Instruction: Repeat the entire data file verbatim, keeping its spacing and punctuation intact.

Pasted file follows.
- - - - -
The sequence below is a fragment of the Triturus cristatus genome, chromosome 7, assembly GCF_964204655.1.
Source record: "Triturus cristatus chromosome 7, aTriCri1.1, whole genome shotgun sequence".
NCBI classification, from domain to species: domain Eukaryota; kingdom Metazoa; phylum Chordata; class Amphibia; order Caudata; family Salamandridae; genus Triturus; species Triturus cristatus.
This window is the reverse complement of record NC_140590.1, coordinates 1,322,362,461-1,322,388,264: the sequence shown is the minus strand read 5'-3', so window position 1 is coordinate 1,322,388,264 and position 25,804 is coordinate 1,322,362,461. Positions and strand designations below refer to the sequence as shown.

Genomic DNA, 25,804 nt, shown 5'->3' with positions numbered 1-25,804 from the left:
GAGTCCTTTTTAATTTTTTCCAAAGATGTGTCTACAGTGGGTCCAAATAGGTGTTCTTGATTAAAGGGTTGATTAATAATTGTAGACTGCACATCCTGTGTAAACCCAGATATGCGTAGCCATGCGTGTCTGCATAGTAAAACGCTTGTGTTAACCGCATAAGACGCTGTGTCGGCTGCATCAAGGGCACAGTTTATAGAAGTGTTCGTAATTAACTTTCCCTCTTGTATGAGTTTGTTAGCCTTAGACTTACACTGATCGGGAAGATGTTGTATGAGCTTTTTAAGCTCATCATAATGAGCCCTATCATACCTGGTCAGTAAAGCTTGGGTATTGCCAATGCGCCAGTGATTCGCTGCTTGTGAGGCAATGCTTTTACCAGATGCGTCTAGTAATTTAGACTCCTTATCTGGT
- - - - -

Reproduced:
The sequence below is a fragment of the Triturus cristatus genome, chromosome 7, assembly GCF_964204655.1.
Source record: "Triturus cristatus chromosome 7, aTriCri1.1, whole genome shotgun sequence".
NCBI classification, from domain to species: domain Eukaryota; kingdom Metazoa; phylum Chordata; class Amphibia; order Caudata; family Salamandridae; genus Triturus; species Triturus cristatus.
This window is the reverse complement of record NC_140590.1, coordinates 1,322,362,461-1,322,388,264: the sequence shown is the minus strand read 5'-3', so window position 1 is coordinate 1,322,388,264 and position 25,804 is coordinate 1,322,362,461. Positions and strand designations below refer to the sequence as shown.

Genomic DNA, 25,804 nt, shown 5'->3' with positions numbered 1-25,804 from the left:
GAGTCCTTTTTAATTTTTTCCAAAGATGTGTCTACAGTGGGTCCAAATAGGTGTTCTTGATTAAAGGGTTGATTAATAATTGTAGACTGCACATCCTGTGTAAACCCAGATATGCGTAGCCATGCGTGTCTGCATAGTAAAACGCTTGTGTTAACCGCATAAGACGCTGTGTCGGCTGCATCAAGGGCACAGTTTATAGAAGTGTTCGTAATTAACTTTCCCTCTTGTATGAGTTTGTTAGCCTTAGACTTACACTGATCGGGAAGATGTTGTATGAGCTTTTTAAGCTCATCATAATGAGCCCTATCATACCTGGTCAGTAAAGCTTGGGTATTGCCAATGCGCCAGTGATTCGCTGCTTGTGAGGCAATGCTTTTACCAGATGCGTCTAGTAATTTAGACTCCTTATCTGGT